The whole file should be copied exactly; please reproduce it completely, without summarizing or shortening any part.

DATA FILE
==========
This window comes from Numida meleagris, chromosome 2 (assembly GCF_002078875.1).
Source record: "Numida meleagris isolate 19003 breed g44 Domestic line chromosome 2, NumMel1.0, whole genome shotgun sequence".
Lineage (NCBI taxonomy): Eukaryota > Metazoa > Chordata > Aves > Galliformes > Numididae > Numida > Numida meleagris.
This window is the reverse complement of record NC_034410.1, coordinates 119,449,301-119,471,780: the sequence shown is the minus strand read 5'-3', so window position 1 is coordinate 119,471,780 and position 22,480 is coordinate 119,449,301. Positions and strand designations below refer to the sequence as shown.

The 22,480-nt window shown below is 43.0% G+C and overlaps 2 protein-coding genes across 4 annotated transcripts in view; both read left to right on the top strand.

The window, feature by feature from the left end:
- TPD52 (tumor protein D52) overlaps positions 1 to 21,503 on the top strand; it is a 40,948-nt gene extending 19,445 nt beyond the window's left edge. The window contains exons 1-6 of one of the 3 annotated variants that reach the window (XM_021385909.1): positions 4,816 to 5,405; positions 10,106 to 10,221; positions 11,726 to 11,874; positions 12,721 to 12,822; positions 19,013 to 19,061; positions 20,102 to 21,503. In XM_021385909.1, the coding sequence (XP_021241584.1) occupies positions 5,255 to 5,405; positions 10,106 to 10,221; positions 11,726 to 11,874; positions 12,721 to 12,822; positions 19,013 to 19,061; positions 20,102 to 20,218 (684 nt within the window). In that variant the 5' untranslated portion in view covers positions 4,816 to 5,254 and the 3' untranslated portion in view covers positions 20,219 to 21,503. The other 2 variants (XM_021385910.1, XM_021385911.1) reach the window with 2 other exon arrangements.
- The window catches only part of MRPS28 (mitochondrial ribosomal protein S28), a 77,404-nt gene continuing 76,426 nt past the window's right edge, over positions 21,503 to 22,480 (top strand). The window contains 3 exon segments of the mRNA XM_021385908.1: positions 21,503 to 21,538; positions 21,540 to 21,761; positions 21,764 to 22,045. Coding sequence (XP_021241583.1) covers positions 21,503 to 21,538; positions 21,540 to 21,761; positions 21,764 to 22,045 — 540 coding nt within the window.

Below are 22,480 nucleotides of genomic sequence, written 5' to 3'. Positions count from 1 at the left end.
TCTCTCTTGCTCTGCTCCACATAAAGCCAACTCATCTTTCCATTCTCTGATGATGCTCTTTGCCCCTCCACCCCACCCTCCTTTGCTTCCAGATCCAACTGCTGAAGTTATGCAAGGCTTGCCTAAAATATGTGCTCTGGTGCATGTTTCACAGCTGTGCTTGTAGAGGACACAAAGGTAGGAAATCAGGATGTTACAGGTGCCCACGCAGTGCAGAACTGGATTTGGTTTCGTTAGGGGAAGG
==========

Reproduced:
This window comes from Numida meleagris, chromosome 2 (assembly GCF_002078875.1).
Source record: "Numida meleagris isolate 19003 breed g44 Domestic line chromosome 2, NumMel1.0, whole genome shotgun sequence".
Lineage (NCBI taxonomy): Eukaryota > Metazoa > Chordata > Aves > Galliformes > Numididae > Numida > Numida meleagris.
This window is the reverse complement of record NC_034410.1, coordinates 119,449,301-119,471,780: the sequence shown is the minus strand read 5'-3', so window position 1 is coordinate 119,471,780 and position 22,480 is coordinate 119,449,301. Positions and strand designations below refer to the sequence as shown.

The 22,480-nt window shown below is 43.0% G+C and overlaps 2 protein-coding genes across 4 annotated transcripts in view; both read left to right on the top strand.

The window, feature by feature from the left end:
- TPD52 (tumor protein D52) overlaps positions 1 to 21,503 on the top strand; it is a 40,948-nt gene extending 19,445 nt beyond the window's left edge. The window contains exons 1-6 of one of the 3 annotated variants that reach the window (XM_021385909.1): positions 4,816 to 5,405; positions 10,106 to 10,221; positions 11,726 to 11,874; positions 12,721 to 12,822; positions 19,013 to 19,061; positions 20,102 to 21,503. In XM_021385909.1, the coding sequence (XP_021241584.1) occupies positions 5,255 to 5,405; positions 10,106 to 10,221; positions 11,726 to 11,874; positions 12,721 to 12,822; positions 19,013 to 19,061; positions 20,102 to 20,218 (684 nt within the window). In that variant the 5' untranslated portion in view covers positions 4,816 to 5,254 and the 3' untranslated portion in view covers positions 20,219 to 21,503. The other 2 variants (XM_021385910.1, XM_021385911.1) reach the window with 2 other exon arrangements.
- The window catches only part of MRPS28 (mitochondrial ribosomal protein S28), a 77,404-nt gene continuing 76,426 nt past the window's right edge, over positions 21,503 to 22,480 (top strand). The window contains 3 exon segments of the mRNA XM_021385908.1: positions 21,503 to 21,538; positions 21,540 to 21,761; positions 21,764 to 22,045. Coding sequence (XP_021241583.1) covers positions 21,503 to 21,538; positions 21,540 to 21,761; positions 21,764 to 22,045 — 540 coding nt within the window.

Below are 22,480 nucleotides of genomic sequence, written 5' to 3'. Positions count from 1 at the left end.
TCTCTCTTGCTCTGCTCCACATAAAGCCAACTCATCTTTCCATTCTCTGATGATGCTCTTTGCCCCTCCACCCCACCCTCCTTTGCTTCCAGATCCAACTGCTGAAGTTATGCAAGGCTTGCCTAAAATATGTGCTCTGGTGCATGTTTCACAGCTGTGCTTGTAGAGGACACAAAGGTAGGAAATCAGGATGTTACAGGTGCCCACGCAGTGCAGAACTGGATTTGGTTTCGTTAGGGGAAGG